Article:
Myanmar's opposition party, NLD, is expected to perform well in the upcoming parliamentary election - in large part due to the efforts of its leader Aung San Suu Kyi, with whom people have a unique relationship.
Tens of thousands flock to see her. For weeks Aung San Suu Kyi has been traveling across Myanmar to rally her supporters ahead of a landmark election on November 8. She is also seeking to win new voters for her party, the National League for Democracy (NLD), by assuring them that she will run the country after the poll, despite the fact that a clause in the country's army-scripted constitution bars her from the presidency.
During a recent press conference, the NLD leader reiterated her leadership claim: "If we win, and the NLD forms a government, I will be above the president. It's a very simple message." When asked if this arrangement violated the constitution, Suu Kyi replied: "No. The constitution says nothing about somebody being above the president."
The statements made by the Nobel Peace Prize laureate - often labeled a democracy icon - came as much a surprise to some Western observers as the NLD's rather vague electoral manifesto.
While the paper often repeats words such as transparency, rule of law and democracy, it fails to make any concrete political proposals. The NLD also blocks questions about who will be their presidential candidate, should they win the upcoming poll. As the election draws near, the only clear thing is that the NLD's manifesto is simply Aung San Suu Kyi.
For most of the people in Myanmar, this is not problematic, but rather wise, an NLD supporter told DW on condition of anonymity. She made these remarks on a trip to Kawhmu, Suu Kyi's constituency.
The township, which lies 60 kilometers (37 miles) southwest of Yangon, is an especially appropriate place to better understand the special relationship between the Burmese and their "Mother Suu." Although criticism of Suu Kyi can be heard in the cities and minority regions of Myanmar, enthusiastic support for her remains unbroken in the rural areas, where 70 percent of the country's population resides.
Kawhmu is a typical Burmese township in the delta region. Rolling hills and intertwining creeks shape the area. Long sections of the main street are covered in potholes, with some areas containing no blacktop at all.
Electricity is available in the main town, but only on an hourly basis. The economy survives almost solely on agriculture. On the whole, there is no industry, except for a few small rubber plantations.
In order to run as a candidate in the constituency, Suu Kyi had to register in the township. She chose a Karen ethnic minority village to show her solidarity with the many minorities of the multi-ethnic state of Myanmar. The village Wa Thin Kha sits in the middle of a bamboo forest. A one-lane concrete road leads to Suu Kyi's house which was built in 2012.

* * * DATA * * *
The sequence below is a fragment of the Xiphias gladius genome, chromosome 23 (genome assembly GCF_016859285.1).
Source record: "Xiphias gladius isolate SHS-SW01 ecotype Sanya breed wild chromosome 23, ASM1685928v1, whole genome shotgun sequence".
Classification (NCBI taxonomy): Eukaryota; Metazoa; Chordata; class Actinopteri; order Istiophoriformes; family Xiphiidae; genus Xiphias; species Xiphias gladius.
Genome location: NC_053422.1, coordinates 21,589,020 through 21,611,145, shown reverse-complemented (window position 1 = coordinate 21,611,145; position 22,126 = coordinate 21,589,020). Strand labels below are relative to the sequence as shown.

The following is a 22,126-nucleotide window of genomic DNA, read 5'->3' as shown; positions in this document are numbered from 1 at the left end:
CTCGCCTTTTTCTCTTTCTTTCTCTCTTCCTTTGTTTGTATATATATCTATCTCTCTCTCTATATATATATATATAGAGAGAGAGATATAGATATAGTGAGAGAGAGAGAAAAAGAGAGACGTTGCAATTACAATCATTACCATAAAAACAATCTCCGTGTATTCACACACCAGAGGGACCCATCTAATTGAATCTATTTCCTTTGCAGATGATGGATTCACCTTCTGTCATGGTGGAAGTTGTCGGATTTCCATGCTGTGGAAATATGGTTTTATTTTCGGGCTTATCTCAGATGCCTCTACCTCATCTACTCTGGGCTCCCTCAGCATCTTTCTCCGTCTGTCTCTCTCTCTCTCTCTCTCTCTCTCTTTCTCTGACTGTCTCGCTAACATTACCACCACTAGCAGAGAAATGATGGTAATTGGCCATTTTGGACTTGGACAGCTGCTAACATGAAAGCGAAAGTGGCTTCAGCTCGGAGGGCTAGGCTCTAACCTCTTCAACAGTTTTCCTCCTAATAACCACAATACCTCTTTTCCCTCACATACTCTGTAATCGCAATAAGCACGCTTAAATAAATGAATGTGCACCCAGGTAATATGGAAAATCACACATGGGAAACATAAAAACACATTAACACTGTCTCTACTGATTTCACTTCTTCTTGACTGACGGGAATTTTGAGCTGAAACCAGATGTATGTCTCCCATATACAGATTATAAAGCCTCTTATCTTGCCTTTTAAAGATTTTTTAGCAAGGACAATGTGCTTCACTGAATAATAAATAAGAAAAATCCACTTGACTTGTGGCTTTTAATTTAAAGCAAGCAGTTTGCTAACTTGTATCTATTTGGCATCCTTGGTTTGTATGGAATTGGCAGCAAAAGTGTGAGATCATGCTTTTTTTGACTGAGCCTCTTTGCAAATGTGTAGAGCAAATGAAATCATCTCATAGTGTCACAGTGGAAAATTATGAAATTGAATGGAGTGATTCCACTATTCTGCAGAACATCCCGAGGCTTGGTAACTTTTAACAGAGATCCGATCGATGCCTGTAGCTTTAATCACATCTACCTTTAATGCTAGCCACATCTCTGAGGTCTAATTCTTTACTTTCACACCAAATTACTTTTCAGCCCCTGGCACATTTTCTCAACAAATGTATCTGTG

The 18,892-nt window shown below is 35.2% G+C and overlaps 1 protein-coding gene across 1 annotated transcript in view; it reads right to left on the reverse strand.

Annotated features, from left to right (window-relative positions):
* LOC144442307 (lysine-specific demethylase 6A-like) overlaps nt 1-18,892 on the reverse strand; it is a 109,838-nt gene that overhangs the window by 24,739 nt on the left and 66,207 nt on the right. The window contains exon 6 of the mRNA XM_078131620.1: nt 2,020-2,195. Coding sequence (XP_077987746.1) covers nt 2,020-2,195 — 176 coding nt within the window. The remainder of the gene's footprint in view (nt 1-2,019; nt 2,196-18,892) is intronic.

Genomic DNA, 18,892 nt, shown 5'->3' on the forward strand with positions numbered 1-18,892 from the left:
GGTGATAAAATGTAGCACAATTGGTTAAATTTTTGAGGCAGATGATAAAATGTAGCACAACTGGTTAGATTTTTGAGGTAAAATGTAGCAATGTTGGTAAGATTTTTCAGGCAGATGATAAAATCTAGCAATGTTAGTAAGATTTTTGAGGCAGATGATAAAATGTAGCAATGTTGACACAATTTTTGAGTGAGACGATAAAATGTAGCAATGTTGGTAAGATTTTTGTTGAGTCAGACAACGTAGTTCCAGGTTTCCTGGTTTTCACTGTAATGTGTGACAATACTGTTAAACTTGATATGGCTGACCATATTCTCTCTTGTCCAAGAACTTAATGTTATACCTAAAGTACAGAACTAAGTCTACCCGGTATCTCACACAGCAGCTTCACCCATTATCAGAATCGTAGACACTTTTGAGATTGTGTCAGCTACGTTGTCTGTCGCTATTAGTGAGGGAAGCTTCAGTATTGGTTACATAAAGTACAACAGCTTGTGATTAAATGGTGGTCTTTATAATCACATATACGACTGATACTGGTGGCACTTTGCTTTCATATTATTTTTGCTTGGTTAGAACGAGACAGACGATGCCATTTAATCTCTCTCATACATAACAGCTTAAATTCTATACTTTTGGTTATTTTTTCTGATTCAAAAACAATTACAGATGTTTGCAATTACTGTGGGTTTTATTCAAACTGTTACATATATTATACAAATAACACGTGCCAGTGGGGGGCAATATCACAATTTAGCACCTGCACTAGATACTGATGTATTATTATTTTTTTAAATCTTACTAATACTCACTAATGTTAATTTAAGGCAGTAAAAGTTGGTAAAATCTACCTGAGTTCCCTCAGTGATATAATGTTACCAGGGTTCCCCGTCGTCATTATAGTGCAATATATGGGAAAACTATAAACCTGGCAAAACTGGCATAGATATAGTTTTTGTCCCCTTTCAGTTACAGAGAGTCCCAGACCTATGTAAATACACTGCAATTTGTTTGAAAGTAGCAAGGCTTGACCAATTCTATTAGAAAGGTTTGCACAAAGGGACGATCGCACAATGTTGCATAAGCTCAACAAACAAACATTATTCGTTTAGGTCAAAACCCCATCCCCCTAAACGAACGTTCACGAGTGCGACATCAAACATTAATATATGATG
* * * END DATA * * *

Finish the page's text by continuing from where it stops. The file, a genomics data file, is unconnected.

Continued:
Although Suu Kyi is registered at the house, the nine-person family of Than Than Lay inhabits it. According to the residents, the revered "mother of the country" has only visited twice, but that doesn't matter. In any case, they will vote NLD.
Asked about what they expect in the event of a NLD victory, they respond: "Nothing. We simply want Suu Kyi to win. We love her." Referring to the changes that have taken place in the area since the 2012 election - when Aung San Suu Kyi entered parliament - the residents say that the school has been given a new coat of paint.
U Aye Thein, the head of the NLD office in Kawhmu, puts it in more concrete terms. "In Kawhmu, for instance, a new drainage system was built. A mobile library and a school for training hoteliers were also set up during this period," he said.
The library and the school were completely financed by Suu Kyi's Daw Khin Kyi foundation. According to the director, the school offers quality education to some 90 young Burmese. Alongside the theoretical part, the future receptionists, cooks, and chambermaids can gain practical experience in special training rooms.
U Aye Thein stressed the need for such initiatives in the region as there are currently only few job opportunities. An idea would be to make use of the rubber trees in the area by building a tire factory, he says, while admitting the NLD lacks concrete plans. Nonetheless, he says they trust Suu Kyi.
This level of trust in the NLD leader is only matched by his mistrust of both the ruling Union Solidarity and Development Party (USDP) and the military. U Aye Thein says that while he still speaks with the USDP candidate, "there is not a single issue we agree upon," adding that he is also convinced the election will be rigged. The latter point, however, fails to explain why he still believes the NLD will win 80 percent of the vote in Kawhmu.
A happy end?
Many Burmese such as U Aye Thein believe the NLD will rule the country by March next year - this is probably how long the transition of power will take. And Aung San Suu Kyi will head the government. "We will then simply be happy," residents say, a sentence often heard in Kawhmu.